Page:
Blended or Fully Remote?: Students Reflect on Their Decisions

The Spectator interviewed students about blended versus fully remote learning.

Reading Time: 4 minutes

With students returning to the school building starting on October 1, The Spectator interviewed students about the factors they considered while choosing between blended and fully remote learning.


“I understand why some people might choose blended because they don’t have the proper environment at home and things like that. But I feel like I do, and I just don’t think it’s worth me commuting an hour [there and] an hour back if I don’t see anyone physically, and I personally cannot stay too long with the mask on. I just felt like remote works better for me.” —Faima Safwana, sophomore

“I picked remote learning because for me, it came down to the commute. As someone who lives an hour away from school on a good day, having to come in for virtual classes as late as 12 p.m. would mean commuting at off-peak hours for only two hours of instruction—instruction I could just as easily receive from my bedroom. It just didn’t make sense to put myself through that and waste up to three hours of my day on the subway.” —Elena Hlamenko, senior

“Getting to school in itself is already a safety worry for me, and that’s not even mentioning what’ll happen when we’re in school. I’m worried that pandemic precautions will not be in place to adequately protect the students from COVID. On top of all that, my grandfather only has one lung, so I do have some health concerns.” —Jonah Keller, senior

“I chose remote learning because even with New York’s curve flattening slowly, both my parents and I felt it would be unsafe to return to school. There are just too many things we could be exposed to, both in school and outside of school.” —Fiona Shi, sophomore

“The main reason why I chose remote learning is because I live near my grandparents, and I see them every day. [Because of that,] I don’t want to contract COVID-19 on the subway or at school, [and] a pro of remote learning is that between periods and after school, I have time to spend with my grandparents. We go on walks every day after school, and I have time to socialize with them. I am getting closer with my family since we all stay at home together.” —Benjamin Botnk, junior


“I chose blended, but now, I’m rethinking my decisions […] at first, I didn’t realize that we were all going to be sitting in a lunchroom and just having classes as we would at home. I thought that it would be socially distanced in a classroom with a teacher and just the remote people on the board or a second class for them.” —Shivani Shah, sophomore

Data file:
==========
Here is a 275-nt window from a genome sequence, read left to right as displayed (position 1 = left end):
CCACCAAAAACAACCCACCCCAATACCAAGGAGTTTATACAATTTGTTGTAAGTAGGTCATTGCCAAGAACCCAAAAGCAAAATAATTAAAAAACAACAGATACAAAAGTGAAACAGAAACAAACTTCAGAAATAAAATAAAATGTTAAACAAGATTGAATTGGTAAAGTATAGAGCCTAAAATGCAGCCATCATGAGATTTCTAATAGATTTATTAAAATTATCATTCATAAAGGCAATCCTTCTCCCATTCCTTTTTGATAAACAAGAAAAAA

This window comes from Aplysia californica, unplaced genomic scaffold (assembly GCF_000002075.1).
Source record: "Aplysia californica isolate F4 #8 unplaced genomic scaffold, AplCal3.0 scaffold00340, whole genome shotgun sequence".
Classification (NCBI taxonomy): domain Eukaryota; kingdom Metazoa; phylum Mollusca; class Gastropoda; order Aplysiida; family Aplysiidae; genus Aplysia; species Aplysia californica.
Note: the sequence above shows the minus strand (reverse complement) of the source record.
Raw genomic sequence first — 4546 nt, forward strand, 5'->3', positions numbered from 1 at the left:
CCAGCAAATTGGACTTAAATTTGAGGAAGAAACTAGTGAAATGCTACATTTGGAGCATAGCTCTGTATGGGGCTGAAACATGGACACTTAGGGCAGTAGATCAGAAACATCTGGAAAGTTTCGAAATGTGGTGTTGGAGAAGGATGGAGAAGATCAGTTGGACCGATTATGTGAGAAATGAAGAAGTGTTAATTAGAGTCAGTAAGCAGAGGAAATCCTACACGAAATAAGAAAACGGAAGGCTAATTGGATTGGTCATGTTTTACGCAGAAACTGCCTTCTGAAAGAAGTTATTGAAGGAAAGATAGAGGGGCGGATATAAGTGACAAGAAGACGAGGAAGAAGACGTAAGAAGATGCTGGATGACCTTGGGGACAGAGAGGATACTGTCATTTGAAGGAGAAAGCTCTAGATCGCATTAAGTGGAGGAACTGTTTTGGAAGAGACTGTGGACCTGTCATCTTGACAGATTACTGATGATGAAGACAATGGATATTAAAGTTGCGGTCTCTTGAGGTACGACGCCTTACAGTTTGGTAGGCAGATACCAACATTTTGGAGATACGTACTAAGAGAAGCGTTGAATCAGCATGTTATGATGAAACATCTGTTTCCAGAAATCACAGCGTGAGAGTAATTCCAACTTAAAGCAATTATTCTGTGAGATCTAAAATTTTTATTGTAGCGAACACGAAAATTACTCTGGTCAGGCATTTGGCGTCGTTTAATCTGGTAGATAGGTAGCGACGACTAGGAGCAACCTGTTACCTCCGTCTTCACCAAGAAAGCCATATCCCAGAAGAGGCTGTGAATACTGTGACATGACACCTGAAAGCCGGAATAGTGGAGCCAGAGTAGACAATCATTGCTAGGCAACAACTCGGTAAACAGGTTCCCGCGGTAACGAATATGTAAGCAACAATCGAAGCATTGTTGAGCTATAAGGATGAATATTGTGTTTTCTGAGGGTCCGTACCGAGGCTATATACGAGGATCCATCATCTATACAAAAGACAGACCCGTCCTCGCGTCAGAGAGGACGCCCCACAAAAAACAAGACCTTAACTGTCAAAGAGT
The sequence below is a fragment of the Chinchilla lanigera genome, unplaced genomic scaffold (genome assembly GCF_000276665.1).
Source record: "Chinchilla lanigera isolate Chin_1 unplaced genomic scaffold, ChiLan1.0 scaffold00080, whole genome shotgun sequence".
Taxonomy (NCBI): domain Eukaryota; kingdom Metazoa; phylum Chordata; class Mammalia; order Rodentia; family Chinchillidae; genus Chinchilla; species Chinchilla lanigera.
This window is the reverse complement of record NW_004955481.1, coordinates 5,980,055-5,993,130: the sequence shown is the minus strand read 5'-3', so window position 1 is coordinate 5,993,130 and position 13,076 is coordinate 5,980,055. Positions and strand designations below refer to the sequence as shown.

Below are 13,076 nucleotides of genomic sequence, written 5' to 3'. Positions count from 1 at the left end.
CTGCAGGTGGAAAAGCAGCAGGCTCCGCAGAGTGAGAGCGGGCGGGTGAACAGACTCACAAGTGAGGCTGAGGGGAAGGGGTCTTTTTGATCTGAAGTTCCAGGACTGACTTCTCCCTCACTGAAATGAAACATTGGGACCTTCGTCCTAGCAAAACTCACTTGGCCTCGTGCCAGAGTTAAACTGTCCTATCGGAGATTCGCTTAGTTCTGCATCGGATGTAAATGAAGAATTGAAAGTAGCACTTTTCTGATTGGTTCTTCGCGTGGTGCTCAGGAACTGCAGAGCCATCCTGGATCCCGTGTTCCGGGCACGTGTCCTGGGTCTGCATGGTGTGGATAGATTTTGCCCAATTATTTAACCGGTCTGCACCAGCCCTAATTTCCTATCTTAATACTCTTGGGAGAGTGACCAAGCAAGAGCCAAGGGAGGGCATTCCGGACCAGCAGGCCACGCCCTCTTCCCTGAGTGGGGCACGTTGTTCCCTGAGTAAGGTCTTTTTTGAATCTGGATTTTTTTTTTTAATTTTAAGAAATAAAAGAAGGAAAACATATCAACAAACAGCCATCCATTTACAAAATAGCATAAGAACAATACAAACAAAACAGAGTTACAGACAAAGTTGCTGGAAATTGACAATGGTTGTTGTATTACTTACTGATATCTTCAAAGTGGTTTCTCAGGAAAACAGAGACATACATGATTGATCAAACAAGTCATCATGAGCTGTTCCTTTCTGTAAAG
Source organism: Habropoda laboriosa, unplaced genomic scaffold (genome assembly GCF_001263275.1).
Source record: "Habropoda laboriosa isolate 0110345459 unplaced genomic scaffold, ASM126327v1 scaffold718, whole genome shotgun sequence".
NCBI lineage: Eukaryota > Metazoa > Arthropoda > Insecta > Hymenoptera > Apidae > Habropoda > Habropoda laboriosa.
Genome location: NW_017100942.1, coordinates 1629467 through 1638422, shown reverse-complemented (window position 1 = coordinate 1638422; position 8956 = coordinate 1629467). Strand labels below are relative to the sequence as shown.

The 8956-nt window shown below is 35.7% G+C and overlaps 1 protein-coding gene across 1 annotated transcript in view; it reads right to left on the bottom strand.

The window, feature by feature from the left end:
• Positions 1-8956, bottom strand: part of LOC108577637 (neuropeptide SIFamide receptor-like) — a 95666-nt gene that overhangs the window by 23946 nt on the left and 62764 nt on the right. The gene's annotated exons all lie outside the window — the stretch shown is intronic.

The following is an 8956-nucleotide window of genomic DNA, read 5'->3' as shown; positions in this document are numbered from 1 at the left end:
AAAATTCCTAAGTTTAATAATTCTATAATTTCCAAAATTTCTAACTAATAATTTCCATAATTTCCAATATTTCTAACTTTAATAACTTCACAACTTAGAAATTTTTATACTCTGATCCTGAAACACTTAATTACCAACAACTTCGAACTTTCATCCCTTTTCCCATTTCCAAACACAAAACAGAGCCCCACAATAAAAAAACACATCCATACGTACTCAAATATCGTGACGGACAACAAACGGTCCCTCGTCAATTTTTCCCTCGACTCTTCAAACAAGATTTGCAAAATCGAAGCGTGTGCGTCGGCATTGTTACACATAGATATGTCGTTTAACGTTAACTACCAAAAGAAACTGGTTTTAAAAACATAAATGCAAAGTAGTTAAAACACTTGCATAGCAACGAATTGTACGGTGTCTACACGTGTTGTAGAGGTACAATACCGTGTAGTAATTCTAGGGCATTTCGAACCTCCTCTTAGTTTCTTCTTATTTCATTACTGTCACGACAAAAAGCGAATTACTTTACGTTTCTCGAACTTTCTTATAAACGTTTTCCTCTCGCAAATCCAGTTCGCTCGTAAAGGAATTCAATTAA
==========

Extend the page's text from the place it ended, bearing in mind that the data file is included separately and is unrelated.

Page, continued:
“The logistical reason [why I chose blended learning] is I have two brothers and my dad working at home. The WiFi is slow; my brothers are fighting in the background; we can’t hear our calls or have to be really quiet. It’ll be nice to take a break from them and be in my own space. The other reason is I just miss school […] just being able to smile at people you know while we are doing class or saying hi as we leave the building.” —Aki Yamaguchi, senior

“One of the biggest reasons why I chose blended learning is [that] I felt the need to get away from my family. Spending half a year trapped mostly indoors with the same people gets annoying very quickly. Having a reason to go outside fixes that for me. Also, walking to the bus stop every day in the chilly morning was often the only time of the day I could have to myself because it was quiet, and it gave me time to just relax and enjoy the air. Furthermore, going to school every once in a while will give me some sense of normalcy to my life. I haven't been keeping track of the days, and I feel like school has given me a reason to start doing that again.” —Evan Lin, sophomore

“When they originally asked us to make the decision between remote and blended, I felt they hadn’t really explained to us how blended was going to work. I was obviously excited about the prospect of being back in the school building, getting to see my friends, and hopefully meeting my teachers in person […] when I found out that it was going to be learning in pods, and not really learning from a teacher, just doing remote work but in the building, I was pretty annoyed. But I still feel like trying it out, seeing what it’s like to go to school, because we always have the option to opt out.” —Julie Weiner, senior

“The main reason I chose blended was so that I would not become socially awkward and have something to think about other than what’s happening outside my [Z]oom call or my basketball park […] also, I just love walking in the city, and without it, I feel very morose […] I know I can push myself to study way more in school in between periods and during my free periods. It will set me on track for using my free periods to study [for the] SAT or class subjects.” — Ibrahim Cosar, junior